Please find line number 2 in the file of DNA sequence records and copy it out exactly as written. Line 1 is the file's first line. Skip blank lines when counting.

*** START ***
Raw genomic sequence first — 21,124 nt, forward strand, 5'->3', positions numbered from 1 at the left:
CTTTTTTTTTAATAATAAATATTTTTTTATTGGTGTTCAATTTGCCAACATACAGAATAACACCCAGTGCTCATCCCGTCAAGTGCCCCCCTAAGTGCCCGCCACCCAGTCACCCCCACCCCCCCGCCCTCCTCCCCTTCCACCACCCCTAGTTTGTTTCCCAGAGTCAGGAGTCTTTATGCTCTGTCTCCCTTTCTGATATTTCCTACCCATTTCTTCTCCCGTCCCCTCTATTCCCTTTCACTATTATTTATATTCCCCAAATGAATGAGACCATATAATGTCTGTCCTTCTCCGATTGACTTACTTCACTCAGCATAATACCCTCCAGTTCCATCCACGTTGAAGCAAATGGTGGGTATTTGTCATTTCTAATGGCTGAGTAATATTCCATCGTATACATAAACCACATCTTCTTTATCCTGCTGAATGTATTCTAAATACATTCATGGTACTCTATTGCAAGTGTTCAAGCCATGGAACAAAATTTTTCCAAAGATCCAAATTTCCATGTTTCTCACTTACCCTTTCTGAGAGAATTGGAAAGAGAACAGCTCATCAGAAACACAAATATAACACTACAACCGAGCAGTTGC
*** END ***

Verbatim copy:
CTTTTTTTTTAATAATAAATATTTTTTTATTGGTGTTCAATTTGCCAACATACAGAATAACACCCAGTGCTCATCCCGTCAAGTGCCCCCCTAAGTGCCCGCCACCCAGTCACCCCCACCCCCCCGCCCTCCTCCCCTTCCACCACCCCTAGTTTGTTTCCCAGAGTCAGGAGTCTTTATGCTCTGTCTCCCTTTCTGATATTTCCTACCCATTTCTTCTCCCGTCCCCTCTATTCCCTTTCACTATTATTTATATTCCCCAAATGAATGAGACCATATAATGTCTGTCCTTCTCCGATTGACTTACTTCACTCAGCATAATACCCTCCAGTTCCATCCACGTTGAAGCAAATGGTGGGTATTTGTCATTTCTAATGGCTGAGTAATATTCCATCGTATACATAAACCACATCTTCTTTATCCTGCTGAATGTATTCTAAATACATTCATGGTACTCTATTGCAAGTGTTCAAGCCATGGAACAAAATTTTTCCAAAGATCCAAATTTCCATGTTTCTCACTTACCCTTTCTGAGAGAATTGGAAAGAGAACAGCTCATCAGAAACACAAATATAACACTACAACCGAGCAGTTGC